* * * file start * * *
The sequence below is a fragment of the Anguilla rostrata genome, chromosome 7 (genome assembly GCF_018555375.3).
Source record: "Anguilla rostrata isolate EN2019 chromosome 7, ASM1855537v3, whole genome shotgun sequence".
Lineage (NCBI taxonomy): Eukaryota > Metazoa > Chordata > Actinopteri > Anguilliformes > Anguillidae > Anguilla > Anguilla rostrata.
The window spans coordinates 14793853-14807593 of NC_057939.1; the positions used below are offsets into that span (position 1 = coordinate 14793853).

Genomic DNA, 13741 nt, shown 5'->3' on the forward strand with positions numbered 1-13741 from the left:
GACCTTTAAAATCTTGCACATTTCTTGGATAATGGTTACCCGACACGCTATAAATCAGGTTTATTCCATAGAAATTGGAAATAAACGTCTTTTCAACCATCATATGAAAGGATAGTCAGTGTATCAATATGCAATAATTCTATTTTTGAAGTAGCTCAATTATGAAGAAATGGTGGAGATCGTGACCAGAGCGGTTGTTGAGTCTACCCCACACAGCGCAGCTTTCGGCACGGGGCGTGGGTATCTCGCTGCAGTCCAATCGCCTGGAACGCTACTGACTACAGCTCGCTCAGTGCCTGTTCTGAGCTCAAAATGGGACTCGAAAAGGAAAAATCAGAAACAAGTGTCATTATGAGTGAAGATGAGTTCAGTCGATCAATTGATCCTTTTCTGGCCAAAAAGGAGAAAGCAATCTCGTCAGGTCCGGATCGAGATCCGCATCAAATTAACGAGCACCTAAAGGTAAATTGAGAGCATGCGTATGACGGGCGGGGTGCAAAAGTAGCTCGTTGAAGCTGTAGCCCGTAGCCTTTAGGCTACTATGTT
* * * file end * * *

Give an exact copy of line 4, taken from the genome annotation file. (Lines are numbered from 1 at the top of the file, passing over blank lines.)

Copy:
The window spans coordinates 14793853-14807593 of NC_057939.1; the positions used below are offsets into that span (position 1 = coordinate 14793853).